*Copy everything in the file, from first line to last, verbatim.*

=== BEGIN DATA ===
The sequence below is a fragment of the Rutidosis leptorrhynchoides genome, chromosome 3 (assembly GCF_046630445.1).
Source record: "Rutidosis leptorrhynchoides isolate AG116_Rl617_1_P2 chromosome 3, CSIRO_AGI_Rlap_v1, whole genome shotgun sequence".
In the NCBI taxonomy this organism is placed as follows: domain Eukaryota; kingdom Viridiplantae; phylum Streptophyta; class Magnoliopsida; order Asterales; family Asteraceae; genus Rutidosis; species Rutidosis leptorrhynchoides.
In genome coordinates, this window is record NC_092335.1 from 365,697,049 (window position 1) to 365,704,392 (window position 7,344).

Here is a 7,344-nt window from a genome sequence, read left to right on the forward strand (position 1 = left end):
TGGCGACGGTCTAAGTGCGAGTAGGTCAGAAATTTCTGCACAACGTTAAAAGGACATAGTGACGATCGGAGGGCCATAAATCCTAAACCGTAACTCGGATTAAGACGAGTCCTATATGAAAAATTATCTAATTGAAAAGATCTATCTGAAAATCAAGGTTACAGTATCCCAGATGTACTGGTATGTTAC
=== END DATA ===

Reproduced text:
The sequence below is a fragment of the Rutidosis leptorrhynchoides genome, chromosome 3 (assembly GCF_046630445.1).
Source record: "Rutidosis leptorrhynchoides isolate AG116_Rl617_1_P2 chromosome 3, CSIRO_AGI_Rlap_v1, whole genome shotgun sequence".
In the NCBI taxonomy this organism is placed as follows: domain Eukaryota; kingdom Viridiplantae; phylum Streptophyta; class Magnoliopsida; order Asterales; family Asteraceae; genus Rutidosis; species Rutidosis leptorrhynchoides.
In genome coordinates, this window is record NC_092335.1 from 365,697,049 (window position 1) to 365,704,392 (window position 7,344).

Here is a 7,344-nt window from a genome sequence, read left to right on the forward strand (position 1 = left end):
TGGCGACGGTCTAAGTGCGAGTAGGTCAGAAATTTCTGCACAACGTTAAAAGGACATAGTGACGATCGGAGGGCCATAAATCCTAAACCGTAACTCGGATTAAGACGAGTCCTATATGAAAAATTATCTAATTGAAAAGATCTATCTGAAAATCAAGGTTACAGTATCCCAGATGTACTGGTATGTTAC